This post by Stuart & Lynne Little was originally published at A Little Odyssey
This weekend is a three day Ship Holiday weekend. Approximately every six weeks, to allow crew to take time out for a little longer and rest we go into Ship Holiday routine on Friday, Saturday and Sunday. Many crew get the whole time off but, of course, this is a working hospital and crew live on board so …… the wards are still open and medical staff need to work, patients need caring for, dressings need to be changed; there was an unexpected admission yesterday to the hospital so OR (Operating Room or Theatre as we call it in the UK) had a surgery today; crew need feeding; housekeeping staff work as the ship is not self cleaning; launderers continue to wash bedding, towels, uniforms, scrubs as people are still coming and going; reception staff and the Gurkhas need to work too. And this time, Matthew was on call Friday and Stuart is on call all weekend so they have both worked and Lynne went into the office for a few hours to keep up with the admissions and discharges and order patient meals for Sunday and Monday as it is bit tricky to order in advance.
We took the opportunity on Friday as we were both off to get off the ship and went to a local hotel to chill by (a different) pool. (We have had a pool at almost every place we have been to since leaving the UK in September!) It was a great place to relax and just be somewhere different; it was by the sea and, as is often the case, also next to a building site! We tried to take a taxi back to the ship to get back in time to see a friend off but after about half a mile the roads were completely blocked (as they often are – with no warning or obvious reason and at any time – so we got out and walked back! Only took about half an hour and we were back in time to say bye and we then went out again for shwarma and pizza.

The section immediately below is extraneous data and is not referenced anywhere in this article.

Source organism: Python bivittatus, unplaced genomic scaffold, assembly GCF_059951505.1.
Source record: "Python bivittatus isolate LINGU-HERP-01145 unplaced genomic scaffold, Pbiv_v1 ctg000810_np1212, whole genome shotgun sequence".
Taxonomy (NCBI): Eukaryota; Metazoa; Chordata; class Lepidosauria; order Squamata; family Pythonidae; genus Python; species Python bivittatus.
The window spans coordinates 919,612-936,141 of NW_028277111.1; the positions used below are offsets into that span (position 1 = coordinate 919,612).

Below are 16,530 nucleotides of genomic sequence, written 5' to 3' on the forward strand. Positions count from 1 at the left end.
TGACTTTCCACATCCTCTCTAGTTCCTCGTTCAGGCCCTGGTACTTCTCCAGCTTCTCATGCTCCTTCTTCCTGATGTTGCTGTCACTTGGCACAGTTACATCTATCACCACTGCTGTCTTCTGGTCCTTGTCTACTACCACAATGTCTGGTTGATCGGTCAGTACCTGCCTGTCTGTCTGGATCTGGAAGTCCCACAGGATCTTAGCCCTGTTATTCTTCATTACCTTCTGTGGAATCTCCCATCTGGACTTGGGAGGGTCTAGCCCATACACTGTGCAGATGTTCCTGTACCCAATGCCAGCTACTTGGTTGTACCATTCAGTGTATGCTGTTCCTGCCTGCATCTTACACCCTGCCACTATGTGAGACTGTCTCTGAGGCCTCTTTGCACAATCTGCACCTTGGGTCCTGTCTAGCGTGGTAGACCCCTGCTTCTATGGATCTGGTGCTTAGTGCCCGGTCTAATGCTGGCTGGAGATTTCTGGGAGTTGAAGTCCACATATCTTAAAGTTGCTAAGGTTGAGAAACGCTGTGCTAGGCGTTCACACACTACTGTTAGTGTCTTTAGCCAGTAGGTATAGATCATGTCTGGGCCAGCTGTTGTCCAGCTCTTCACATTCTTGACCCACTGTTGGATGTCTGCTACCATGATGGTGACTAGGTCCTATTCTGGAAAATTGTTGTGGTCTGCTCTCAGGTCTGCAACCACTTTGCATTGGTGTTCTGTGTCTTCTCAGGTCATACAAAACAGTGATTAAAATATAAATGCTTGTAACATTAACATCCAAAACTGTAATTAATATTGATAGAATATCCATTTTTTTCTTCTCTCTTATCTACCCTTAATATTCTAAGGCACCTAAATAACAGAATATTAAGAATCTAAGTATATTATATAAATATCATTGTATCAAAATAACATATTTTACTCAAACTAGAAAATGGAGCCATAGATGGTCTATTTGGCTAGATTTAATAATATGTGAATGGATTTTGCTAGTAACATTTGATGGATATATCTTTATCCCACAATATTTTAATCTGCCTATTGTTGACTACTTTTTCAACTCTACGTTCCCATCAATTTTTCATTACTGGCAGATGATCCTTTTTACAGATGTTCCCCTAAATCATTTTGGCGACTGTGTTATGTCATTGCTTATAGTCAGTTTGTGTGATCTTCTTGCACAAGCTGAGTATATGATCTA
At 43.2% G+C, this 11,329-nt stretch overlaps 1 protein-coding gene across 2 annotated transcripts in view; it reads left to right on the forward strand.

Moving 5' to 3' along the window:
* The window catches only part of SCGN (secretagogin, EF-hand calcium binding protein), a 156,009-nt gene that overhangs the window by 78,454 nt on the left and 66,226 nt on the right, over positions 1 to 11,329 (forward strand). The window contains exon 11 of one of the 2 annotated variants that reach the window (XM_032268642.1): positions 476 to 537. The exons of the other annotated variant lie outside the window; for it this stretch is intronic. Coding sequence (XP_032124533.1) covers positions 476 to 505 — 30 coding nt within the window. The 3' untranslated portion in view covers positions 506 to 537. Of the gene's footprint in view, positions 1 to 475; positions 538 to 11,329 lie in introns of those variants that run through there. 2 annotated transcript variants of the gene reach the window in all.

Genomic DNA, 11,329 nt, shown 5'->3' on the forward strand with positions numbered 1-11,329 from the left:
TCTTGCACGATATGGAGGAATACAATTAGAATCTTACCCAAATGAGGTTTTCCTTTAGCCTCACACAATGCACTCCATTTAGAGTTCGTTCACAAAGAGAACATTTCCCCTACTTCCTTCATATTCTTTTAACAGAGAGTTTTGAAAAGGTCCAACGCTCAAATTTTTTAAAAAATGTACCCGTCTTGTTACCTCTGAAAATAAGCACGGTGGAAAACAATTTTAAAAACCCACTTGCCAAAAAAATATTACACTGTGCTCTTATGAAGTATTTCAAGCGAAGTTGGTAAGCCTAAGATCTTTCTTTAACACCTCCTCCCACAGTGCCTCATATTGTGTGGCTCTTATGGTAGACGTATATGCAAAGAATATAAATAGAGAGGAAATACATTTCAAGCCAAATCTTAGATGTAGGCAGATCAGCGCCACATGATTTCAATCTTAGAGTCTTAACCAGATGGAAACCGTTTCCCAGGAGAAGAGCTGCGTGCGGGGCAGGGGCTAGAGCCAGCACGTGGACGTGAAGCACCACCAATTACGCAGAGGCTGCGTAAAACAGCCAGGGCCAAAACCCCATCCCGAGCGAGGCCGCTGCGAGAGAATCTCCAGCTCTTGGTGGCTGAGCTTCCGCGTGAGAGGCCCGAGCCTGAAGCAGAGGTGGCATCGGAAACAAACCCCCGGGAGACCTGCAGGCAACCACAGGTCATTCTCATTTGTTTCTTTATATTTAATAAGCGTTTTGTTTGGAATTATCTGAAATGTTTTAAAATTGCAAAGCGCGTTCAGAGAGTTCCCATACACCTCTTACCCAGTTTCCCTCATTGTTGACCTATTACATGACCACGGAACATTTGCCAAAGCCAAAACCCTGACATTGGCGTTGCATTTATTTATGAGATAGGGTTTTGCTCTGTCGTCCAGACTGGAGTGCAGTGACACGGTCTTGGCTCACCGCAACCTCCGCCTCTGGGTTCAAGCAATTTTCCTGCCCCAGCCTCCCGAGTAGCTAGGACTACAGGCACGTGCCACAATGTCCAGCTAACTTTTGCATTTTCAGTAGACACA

|A few of us at Roume
|View as we were walking
Last Sunday we went back to Roume Island. We have been there once before and really enjoyed it so took the opportunity to go back as a friend was organising the boat. Hopefully Matthew will be able to come with us next time – but he was on call! The last time we went we met an Austrian lady who is a midwife and for a good number of years has been spending three or four months every year volunteering on the island offering midwifery and other medical care – amazing! We bumped into her again as we got off the boat! We had a fabulous day with some other crew. We were serenading by some locals and Stuart couldn’t resist joining in. We even met a young guy, born in Guinea, now living in Bristol who was on the island visiting family and friends!
Over the last couple of weeks we have both had the opportunity to be involved in our, or another, department’s devotions. Stuart led devotions for the Deck and Supply Departments and Lynne was involved with the worship for the monthly Ward devotions. Good to take time out with others in this way. The Ward devotions includes time for staff to share stories from their work.
High priority jobs are those that impact the mission of the ship and these could be anything from a loose door handle or making up a special shoe for one of the patients. Then there are the bigger items like moving fitted office furniture or making shelving. At this time of the year we are also planning work for the maintenance period in June in Las Palmas. The is a constant stream of personal items to fix like, my shoe, my sewing machine, my bicycle, can you make up a fishing net? It all great and most work needs some ingenuity as we can’t pop down to Screw-fix or Wickes for stuff.
Since being here we have realised that most of the workshop machinery is old, worn out and not as safe as newer items tend to be. so with the captains support I have ordered some serious new kit that should arrive in the summer.
We are also training some of the day crew in basic carpentry skills, as we seldom see any machine tools this training is based on hand tools and we end the course by building a tool box and providing them with a set of tools. Sadly the only tools we can buy locally are very poor quality and look like they will last only a few months.
At the end of this field service our day crew will leave the ship and try to find a job locally, if these carpentry skills help them find a job and feel needed then its a step forward.
Below is a recent story from the hospital…
We love this verse on our cabin wall: